Annabelle decided that business development, brief writing, counseling clients, and mentoring should have priority in her career, based on her objectives, values, and energy assessment. 

Make Time

The fourth step in job crafting is to make time for these newly prioritized tasks by delegating, outsourcing, and managing up.  You have to remember that small wins drive big change.  You are playing the long game so build support for this new vision by creating value for others, building trust, and identifying the people who will help you.

Annabelle decided that she could delegate some of her administrative tasks and a first sweep of her email to her legal assistant and her paralegal.  They would respond to or delete any non-critical emails.  She started delegating discovery to a junior associate.  She committed to “managing up” in order to get off the recruiting committee by demonstrating the value she could create for the office with enhanced business development efforts.  She decided to delegate less of the brief writing responsibilities on her cases and to work towards doing more of the client counseling and less of the live advocacy.  In six months, she revisited her current reality and was pleasantly surprised by how different it looked! 

Annabelle's Craft.PNG

Identify Obstacles + Accept What You Can’t Change             

The fifth step in job crafting is to identify obstacles.  You need to know where you are going to experience push back and start laying the groundwork for this new reality with your managers, direct reports, and support staff.  Job crafting can be stressful if you try to make changes too quickly or don’t have support for the changes you need to make.  If you encounter obstacles that seem insurmountable, enlist the help of other stakeholders <or even your work wife!> to help you identify opportunities for redistributing tasks in complementary ways.  Your least favorite task might just be someone else’s favorite! 

And, finally, accept that there will likely be some parts of your job that you don’t love.  For these, see if you can reframe them in order to imbue them with meaning and align them with your priorities and values. 

Annabelle’s initial obstacle was to get more of her legal assistant’s time to help with administrative tasks.  She explained to her legal assistant that she needed more time to focus on business development and why it was important to the financial health of the firm.  Then, she taught her legal assistant how to open files in the New Business Intake system, move temporary time entries to permanent numbers, set up internal meetings, delete “junk” mail, flag high priority mail, and respond to non-critical internal correspondence.  Annabelle also started using the firm’s document processing center for dictation, proof-reading, and document formatting in order to give her legal assistant space to perform these new tasks.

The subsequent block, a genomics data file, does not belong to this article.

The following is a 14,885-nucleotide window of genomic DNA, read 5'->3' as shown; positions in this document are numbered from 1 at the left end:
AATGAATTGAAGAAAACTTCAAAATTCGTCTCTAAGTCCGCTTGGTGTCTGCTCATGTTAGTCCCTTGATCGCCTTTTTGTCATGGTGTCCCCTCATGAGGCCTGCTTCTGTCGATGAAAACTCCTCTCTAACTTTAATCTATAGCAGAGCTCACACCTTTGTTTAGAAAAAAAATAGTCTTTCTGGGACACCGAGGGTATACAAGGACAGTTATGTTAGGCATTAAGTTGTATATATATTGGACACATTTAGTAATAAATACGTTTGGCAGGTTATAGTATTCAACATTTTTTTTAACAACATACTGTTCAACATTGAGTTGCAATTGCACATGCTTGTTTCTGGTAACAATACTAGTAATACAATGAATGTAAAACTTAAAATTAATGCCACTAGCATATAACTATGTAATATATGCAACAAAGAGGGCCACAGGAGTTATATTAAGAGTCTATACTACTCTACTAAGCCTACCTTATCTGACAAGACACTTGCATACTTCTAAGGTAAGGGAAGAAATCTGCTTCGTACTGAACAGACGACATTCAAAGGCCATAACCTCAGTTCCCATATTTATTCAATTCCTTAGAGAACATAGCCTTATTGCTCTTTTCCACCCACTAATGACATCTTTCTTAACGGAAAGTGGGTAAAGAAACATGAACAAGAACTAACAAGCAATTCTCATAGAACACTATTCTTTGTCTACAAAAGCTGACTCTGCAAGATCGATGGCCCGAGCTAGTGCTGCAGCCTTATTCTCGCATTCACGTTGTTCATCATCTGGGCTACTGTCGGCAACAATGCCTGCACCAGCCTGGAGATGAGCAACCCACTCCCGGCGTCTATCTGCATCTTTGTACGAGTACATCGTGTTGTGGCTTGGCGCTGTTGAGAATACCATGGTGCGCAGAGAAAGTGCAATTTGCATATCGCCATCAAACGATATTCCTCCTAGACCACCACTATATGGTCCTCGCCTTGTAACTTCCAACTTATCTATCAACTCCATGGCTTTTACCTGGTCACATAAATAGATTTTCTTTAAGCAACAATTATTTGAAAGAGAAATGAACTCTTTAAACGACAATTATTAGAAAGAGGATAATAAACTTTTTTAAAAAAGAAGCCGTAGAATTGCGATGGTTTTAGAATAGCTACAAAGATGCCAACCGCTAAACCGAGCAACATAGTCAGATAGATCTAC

Annabelle realized that as much as she dreaded it, live advocacy couldn’t be any further minimized in her role as partner.  Instead, she reframed her live advocacy as service to her clients.  She was able to find more fulfillment by de-emphasizing the adversarial nature of the events and focusing her energy instead on preparing her clients.  These events had the added business development benefits of showcasing her value to clients and celebrating successful outcomes with clients. 

Job crafting is a simple visual framework that can help you make meaningful and lasting changes in your job. In order to do so, you need to take a step back from the daily grind, accept responsibility for what your day-to-day looks like, and then experiment with reconfiguring your schedule to create a more engaging and fulfilling career! Good luck + have fun. 

If you enjoyed this blog post, sign up for my newsletter and get tips + tricks like this <Plus, WAY more personal stories> delivered to your inbox every week 💌💌

Remember, anything or anyone that doesn’t LIGHT YOU UP is too small for you,

Sarah-Nell Walsh

Career Coach + Strategist